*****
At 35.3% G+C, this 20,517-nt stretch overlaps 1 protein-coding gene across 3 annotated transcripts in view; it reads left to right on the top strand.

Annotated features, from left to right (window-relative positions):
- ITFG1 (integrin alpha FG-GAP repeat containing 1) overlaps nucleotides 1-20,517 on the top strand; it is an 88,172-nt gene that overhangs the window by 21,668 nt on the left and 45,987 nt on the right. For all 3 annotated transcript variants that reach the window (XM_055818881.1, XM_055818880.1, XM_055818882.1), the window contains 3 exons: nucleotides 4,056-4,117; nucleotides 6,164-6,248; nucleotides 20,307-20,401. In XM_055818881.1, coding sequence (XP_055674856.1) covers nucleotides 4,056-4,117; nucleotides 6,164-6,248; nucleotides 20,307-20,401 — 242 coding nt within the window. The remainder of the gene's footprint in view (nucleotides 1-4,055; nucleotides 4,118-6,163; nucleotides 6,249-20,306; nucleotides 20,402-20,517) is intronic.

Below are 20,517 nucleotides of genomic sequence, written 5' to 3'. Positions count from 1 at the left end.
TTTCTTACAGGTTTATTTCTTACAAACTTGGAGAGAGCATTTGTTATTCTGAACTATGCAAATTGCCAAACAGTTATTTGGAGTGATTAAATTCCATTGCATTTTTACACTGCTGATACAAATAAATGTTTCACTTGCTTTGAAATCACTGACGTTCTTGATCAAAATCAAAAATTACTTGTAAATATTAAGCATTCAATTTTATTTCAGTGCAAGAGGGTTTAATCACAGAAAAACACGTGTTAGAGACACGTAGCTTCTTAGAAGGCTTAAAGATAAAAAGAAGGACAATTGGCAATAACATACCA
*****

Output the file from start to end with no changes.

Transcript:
At 35.3% G+C, this 20,517-nt stretch overlaps 1 protein-coding gene across 3 annotated transcripts in view; it reads left to right on the top strand.

Annotated features, from left to right (window-relative positions):
- ITFG1 (integrin alpha FG-GAP repeat containing 1) overlaps nucleotides 1-20,517 on the top strand; it is an 88,172-nt gene that overhangs the window by 21,668 nt on the left and 45,987 nt on the right. For all 3 annotated transcript variants that reach the window (XM_055818881.1, XM_055818880.1, XM_055818882.1), the window contains 3 exons: nucleotides 4,056-4,117; nucleotides 6,164-6,248; nucleotides 20,307-20,401. In XM_055818881.1, coding sequence (XP_055674856.1) covers nucleotides 4,056-4,117; nucleotides 6,164-6,248; nucleotides 20,307-20,401 — 242 coding nt within the window. The remainder of the gene's footprint in view (nucleotides 1-4,055; nucleotides 4,118-6,163; nucleotides 6,249-20,306; nucleotides 20,402-20,517) is intronic.

Below are 20,517 nucleotides of genomic sequence, written 5' to 3'. Positions count from 1 at the left end.
TTTCTTACAGGTTTATTTCTTACAAACTTGGAGAGAGCATTTGTTATTCTGAACTATGCAAATTGCCAAACAGTTATTTGGAGTGATTAAATTCCATTGCATTTTTACACTGCTGATACAAATAAATGTTTCACTTGCTTTGAAATCACTGACGTTCTTGATCAAAATCAAAAATTACTTGTAAATATTAAGCATTCAATTTTATTTCAGTGCAAGAGGGTTTAATCACAGAAAAACACGTGTTAGAGACACGTAGCTTCTTAGAAGGCTTAAAGATAAAAAGAAGGACAATTGGCAATAACATACCA